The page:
An exhibition by Miki Desai, Retired professor of architecture, CEPT University, Ahmedabad

India is a vast and a complex country with a pluralistic society composed of religious, geographic, ethnic, climatic and linguistic diversity. Its history is full of intense political, temporal and cultural experiences. It is a land of villages but with a long history of urbanization. Today’s vernacular and traditional Indian architecture, therefore, have multiple manifestations in layered built environments. The isolated hamlets of Goa, the eloquent wooden architecture of Kerala, hill dwellings of Himachal Pradesh, stilt-raised houses of the North-East, the wadas of Maharashtra, pol houses and havelis of Gujarat, and the typological desert architecture of Rajasthan demonstrate the country’s regional diversity. Almost as a rule, every dwelling type has been a generative force behind the settlements’ morphology with built-in sustainability through a close connection between lifestyle, nature and architecture.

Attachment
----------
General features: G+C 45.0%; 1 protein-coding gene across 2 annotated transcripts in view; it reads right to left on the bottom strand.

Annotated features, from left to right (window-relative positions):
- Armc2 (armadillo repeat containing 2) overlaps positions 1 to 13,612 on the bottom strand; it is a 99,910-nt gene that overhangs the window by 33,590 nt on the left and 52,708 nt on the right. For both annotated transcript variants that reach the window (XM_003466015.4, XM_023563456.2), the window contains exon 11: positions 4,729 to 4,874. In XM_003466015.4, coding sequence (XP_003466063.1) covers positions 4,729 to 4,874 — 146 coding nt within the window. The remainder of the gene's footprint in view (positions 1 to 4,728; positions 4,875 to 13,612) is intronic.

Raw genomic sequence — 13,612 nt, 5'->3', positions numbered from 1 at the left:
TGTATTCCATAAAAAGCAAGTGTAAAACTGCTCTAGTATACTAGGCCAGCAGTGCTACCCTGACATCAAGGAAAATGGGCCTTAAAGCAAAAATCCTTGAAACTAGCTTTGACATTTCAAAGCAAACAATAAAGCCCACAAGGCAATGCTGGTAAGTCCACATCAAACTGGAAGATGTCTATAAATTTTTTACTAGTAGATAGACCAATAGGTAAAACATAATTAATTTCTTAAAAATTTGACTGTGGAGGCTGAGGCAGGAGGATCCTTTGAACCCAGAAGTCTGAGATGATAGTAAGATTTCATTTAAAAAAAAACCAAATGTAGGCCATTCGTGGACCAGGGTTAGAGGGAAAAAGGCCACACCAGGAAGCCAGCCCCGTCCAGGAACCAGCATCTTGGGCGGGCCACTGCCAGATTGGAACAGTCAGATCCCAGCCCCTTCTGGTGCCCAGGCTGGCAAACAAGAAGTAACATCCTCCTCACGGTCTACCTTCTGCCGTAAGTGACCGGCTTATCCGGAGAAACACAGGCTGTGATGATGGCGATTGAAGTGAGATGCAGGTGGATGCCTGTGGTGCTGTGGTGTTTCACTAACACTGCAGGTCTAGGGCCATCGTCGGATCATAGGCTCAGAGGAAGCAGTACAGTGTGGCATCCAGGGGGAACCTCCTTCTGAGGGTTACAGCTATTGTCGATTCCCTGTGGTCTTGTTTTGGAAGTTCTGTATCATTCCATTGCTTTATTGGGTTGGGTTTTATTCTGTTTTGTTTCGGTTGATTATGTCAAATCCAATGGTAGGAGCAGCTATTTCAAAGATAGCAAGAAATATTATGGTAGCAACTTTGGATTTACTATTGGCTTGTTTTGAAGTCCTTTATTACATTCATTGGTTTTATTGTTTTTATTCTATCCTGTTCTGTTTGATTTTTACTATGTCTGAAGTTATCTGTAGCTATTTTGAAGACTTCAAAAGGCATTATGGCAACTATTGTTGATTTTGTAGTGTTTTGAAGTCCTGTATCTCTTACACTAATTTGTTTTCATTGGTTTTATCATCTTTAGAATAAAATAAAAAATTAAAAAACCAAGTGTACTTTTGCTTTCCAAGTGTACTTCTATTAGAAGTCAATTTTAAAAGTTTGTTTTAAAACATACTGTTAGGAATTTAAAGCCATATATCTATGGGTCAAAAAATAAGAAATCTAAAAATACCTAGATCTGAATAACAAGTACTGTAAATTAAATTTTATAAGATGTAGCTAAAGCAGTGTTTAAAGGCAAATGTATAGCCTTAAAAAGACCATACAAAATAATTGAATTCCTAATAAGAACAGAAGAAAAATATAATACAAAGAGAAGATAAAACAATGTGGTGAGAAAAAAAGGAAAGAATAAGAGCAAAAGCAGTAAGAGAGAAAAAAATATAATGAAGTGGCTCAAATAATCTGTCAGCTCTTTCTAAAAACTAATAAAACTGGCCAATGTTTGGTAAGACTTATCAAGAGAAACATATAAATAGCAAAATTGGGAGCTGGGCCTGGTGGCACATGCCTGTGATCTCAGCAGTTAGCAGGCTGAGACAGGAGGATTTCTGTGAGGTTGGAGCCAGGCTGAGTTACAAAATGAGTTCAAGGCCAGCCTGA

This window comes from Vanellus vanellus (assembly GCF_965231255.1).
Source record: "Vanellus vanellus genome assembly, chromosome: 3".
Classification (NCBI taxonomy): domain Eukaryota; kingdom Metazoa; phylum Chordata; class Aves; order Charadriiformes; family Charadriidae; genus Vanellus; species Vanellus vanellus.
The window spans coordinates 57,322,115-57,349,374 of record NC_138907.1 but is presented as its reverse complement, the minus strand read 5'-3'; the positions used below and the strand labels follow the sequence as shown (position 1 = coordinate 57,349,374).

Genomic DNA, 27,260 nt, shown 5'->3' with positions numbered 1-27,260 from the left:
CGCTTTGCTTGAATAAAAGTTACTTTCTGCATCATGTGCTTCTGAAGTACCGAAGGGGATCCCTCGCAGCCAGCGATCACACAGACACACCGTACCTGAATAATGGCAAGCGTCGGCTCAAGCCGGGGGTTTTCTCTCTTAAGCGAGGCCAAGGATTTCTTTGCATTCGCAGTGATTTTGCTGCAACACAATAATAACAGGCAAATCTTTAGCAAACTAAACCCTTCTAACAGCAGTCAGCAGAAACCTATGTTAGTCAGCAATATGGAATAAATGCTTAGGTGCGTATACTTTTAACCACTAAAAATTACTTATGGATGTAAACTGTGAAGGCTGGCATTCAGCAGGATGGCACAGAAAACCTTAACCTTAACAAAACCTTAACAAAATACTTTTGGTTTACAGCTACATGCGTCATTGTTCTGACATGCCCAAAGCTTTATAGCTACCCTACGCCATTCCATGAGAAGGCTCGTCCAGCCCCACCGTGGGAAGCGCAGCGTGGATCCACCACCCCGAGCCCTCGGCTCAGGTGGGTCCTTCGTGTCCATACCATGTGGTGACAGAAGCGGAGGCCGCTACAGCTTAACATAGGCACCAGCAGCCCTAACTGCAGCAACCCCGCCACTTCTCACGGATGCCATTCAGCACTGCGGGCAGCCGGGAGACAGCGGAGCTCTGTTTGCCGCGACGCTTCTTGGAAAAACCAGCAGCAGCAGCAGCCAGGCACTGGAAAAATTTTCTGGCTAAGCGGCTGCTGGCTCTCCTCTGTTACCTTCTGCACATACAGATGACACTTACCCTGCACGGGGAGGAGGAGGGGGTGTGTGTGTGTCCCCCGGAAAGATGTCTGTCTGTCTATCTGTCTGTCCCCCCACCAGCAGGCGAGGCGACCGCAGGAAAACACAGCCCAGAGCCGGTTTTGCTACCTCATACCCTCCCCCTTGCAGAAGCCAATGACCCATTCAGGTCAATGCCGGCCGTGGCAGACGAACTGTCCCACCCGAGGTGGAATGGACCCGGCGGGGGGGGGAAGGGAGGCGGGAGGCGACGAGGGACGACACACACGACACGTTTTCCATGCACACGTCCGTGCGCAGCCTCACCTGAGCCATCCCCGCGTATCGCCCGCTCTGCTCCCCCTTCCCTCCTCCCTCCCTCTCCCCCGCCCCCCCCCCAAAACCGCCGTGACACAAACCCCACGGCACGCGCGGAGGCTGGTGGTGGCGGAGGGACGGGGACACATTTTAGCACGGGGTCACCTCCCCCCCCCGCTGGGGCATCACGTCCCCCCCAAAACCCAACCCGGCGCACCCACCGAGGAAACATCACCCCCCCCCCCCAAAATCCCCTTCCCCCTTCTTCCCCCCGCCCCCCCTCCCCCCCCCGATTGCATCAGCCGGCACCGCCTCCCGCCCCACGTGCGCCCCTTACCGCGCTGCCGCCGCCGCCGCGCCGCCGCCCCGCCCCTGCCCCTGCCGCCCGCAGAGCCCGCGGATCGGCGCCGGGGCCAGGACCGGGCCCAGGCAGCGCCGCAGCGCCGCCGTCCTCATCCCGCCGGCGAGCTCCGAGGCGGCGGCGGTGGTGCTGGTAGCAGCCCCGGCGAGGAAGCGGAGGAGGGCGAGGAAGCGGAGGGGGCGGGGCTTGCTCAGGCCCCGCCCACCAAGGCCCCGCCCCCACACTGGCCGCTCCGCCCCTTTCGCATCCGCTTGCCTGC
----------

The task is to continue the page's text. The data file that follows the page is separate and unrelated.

Within this vast milieu, materiality, technique and craftsmanship bring about the region-specific modifications. Different architectural elements are forged by the carpenters and masons to fashion them. Decoration per se as well as meaningful articulation endow their regional character and personality. A dominant spatial element and the façade typify the dwelling type. Most of the aesthetic qualities, though rendered by artisans, are as a result of people’s daily actions and involvement in life. In that sense, architecture is a significant component of culture and the embodiment of an Indian spirit of life. This exhibition is a result of Prof. Miki Desai’s academic documentation over past forty years. The question to be debated is: How is this genre of architecture with its climate responsiveness, energy efficiency and sustainable processes relevant to the contemporary built environments?